SPECIAL TO THE ASAHI SHIMBUN
Genichiro Takahashi (Photo by Atsushi Takanami)
I had my eureka moment the other day when I saw the cover of the August issue of "Neppu" (Hot wind), a booklet published by Studio Ghibli, an animation film studio co-founded by director Hayao Miyazaki.
The cover showed Miyazaki doing a one-man street demonstration near his studio in the western Tokyo suburb of Higashi Koganei. He is wearing an apron, and a signboard hangs from his neck. The signboard says, "NO! Genpatsu (nuclear power generation)."
I just said a one-man demonstration, but actually he's not alone. Walking behind him are a woman and a man, the former carrying an umbrella and the latter accompanied by a dog on a leash and his right hand holding a signboard that says, "Stop."
Except for the signboards, the trio (plus the dog) could just as well be enjoying a leisurely stroll in the neighborhood.
The scene somehow reminded me of the popular "Mito Komon" TV samurai drama series, in which the protagonist, Komon-sama, is always accompanied by his two loyal sidekicks, Suke-san and Kaku-san.
Just ahead of the trio is a man on a bicycle coming their way. The expression on his face seems to say, "Huh? This goofball is the Hayao Miyazaki?! Well, I never."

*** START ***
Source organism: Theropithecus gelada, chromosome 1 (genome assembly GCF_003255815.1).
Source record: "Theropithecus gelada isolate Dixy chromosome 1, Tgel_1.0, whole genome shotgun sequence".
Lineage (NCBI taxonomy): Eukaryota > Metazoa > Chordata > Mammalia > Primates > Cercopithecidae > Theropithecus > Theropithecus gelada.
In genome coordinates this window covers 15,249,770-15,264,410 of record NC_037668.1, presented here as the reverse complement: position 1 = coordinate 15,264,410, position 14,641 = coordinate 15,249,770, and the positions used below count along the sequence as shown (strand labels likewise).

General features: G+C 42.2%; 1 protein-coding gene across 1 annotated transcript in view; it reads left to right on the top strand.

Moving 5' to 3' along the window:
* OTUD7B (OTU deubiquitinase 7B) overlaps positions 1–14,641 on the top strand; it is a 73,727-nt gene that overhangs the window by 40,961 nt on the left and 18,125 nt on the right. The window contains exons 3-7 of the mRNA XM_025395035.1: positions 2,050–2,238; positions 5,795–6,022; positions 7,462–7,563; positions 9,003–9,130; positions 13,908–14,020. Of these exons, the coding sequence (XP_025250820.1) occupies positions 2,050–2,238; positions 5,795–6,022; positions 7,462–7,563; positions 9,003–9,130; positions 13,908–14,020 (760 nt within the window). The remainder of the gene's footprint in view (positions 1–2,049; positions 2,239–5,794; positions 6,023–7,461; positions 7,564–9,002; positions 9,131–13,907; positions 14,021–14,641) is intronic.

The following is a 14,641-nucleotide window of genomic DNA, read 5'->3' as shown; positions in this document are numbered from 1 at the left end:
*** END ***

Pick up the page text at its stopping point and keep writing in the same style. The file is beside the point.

The picture was so funny, and I loved it. And it made me think.
It was funny and yet profoundly thought-provoking because of its "softness." By "softness" here, I mean you can read just about anything into this picture and react to it in any number of ways. For instance, you might be simply impressed by Miyazaki's determination to oppose nuclear power generation. Or, you might sense the loneliness of someone who has chosen to crusade for a cause, and remind yourself that no crusade should be divorced from your day-to-day life. You might also realize, with a sigh, that there is something sadly comical about someone who wears his social conscience on his sleeve.
What made Miyazaki take to the streets? The reason must be that he had something he felt he had to tell people. But you've got to bear in mind that just saying what you think won't get you anywhere. It's vital that you give your audience "space" to thoroughly ponder your message. And that "space" is what makes the message "soft."
I was still feeling the impact of the "Neppu" cover picture when I picked up the September issue of Bungei Shunju magazine and read the policies of three candidates for president of the Democratic Party of Japan--Yoshihiko Noda, Sumio Mabuchi and Banri Kaieda who went misty-eyed over a disagreement he had with then-Prime Minister Naoto Kan.
I was totally disappointed with their writings. They bored me to tears. Each man had his own way of saying things, but what they said was all the same.
On the government's nuclear policy, for instance, they said it was going to be difficult to keep promoting nuclear energy after the Fukushima disaster, but various economic considerations rendered any hasty decommissioning of existing nuclear reactors impossible. As for tax hikes, they are necessary given the current fiscal plight, they argued, but this is still not the right time to increase taxes.
Simply put, all three candidates were being "pragmatic." But their "pragmatism" was obviously predicated on maintaining the status quo.
Haven't they learned anything from what our country has experienced over the last six months? Or perhaps they don't really have any message they want to communicate to the public. If they did, they would have at least tried to do a better job of it, wouldn't they?